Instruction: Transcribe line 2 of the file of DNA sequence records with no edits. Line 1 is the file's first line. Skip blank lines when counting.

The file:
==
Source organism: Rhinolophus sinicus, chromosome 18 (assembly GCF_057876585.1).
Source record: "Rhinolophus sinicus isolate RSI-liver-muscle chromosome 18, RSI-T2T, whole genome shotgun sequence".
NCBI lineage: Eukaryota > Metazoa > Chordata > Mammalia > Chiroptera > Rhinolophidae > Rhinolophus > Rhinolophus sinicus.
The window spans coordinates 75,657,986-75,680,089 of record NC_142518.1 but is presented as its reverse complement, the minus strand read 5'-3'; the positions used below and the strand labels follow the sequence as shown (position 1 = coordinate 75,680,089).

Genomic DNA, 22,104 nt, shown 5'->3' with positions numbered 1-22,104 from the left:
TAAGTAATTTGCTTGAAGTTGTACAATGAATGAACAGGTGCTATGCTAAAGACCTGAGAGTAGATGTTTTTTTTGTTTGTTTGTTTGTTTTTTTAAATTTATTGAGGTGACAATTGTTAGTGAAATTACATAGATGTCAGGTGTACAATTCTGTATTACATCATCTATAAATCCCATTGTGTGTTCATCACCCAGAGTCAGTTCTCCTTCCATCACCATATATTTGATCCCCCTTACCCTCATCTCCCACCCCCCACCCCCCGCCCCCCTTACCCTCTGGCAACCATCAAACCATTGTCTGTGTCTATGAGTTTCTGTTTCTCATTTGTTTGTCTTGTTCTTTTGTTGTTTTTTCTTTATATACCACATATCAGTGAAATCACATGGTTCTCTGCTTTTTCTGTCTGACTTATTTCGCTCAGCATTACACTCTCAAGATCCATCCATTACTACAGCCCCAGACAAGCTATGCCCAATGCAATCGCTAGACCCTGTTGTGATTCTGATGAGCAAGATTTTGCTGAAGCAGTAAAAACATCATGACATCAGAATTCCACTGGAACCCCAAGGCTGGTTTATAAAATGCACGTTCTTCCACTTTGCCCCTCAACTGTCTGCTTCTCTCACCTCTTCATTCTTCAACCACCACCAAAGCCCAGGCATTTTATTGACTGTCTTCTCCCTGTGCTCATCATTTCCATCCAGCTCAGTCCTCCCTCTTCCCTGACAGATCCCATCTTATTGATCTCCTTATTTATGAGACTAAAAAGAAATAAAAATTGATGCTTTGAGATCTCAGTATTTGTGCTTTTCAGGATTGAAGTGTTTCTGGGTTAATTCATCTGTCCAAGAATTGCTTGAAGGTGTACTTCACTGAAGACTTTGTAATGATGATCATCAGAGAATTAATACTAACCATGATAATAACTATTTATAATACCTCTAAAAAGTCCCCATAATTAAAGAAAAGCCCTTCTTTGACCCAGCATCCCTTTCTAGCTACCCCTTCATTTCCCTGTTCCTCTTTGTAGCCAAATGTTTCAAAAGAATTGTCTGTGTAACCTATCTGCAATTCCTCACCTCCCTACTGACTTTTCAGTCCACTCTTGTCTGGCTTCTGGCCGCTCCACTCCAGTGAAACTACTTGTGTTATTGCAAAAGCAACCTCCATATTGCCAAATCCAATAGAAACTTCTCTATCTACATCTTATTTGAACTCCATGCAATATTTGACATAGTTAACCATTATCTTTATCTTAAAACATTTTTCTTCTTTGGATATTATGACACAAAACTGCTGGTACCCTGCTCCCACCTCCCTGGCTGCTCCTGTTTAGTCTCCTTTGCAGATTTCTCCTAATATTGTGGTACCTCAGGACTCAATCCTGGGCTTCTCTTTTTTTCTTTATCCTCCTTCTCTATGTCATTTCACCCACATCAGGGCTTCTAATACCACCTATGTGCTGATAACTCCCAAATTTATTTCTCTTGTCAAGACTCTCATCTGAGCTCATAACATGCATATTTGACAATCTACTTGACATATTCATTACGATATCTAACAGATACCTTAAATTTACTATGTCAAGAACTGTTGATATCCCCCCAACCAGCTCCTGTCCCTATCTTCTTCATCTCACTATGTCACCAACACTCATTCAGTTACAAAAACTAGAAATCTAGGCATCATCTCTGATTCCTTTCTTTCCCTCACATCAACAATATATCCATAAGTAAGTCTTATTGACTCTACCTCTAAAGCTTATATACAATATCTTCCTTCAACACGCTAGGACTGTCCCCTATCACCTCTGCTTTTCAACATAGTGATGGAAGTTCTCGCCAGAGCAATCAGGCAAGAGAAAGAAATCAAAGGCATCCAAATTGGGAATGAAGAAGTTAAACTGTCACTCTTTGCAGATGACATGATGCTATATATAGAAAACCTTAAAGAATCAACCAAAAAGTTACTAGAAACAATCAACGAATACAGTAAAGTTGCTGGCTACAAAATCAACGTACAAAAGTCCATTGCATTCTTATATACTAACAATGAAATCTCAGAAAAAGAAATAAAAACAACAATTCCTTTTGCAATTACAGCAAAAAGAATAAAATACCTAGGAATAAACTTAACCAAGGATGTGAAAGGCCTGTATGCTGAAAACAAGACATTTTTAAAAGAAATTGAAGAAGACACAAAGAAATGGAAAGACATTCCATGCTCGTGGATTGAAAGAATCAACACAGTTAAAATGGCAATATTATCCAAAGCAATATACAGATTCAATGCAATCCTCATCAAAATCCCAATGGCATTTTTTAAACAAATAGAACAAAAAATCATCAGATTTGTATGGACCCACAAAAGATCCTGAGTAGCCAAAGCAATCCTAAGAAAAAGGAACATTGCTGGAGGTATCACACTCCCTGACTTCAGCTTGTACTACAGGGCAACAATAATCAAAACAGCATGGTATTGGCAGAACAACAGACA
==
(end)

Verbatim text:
Source record: "Rhinolophus sinicus isolate RSI-liver-muscle chromosome 18, RSI-T2T, whole genome shotgun sequence".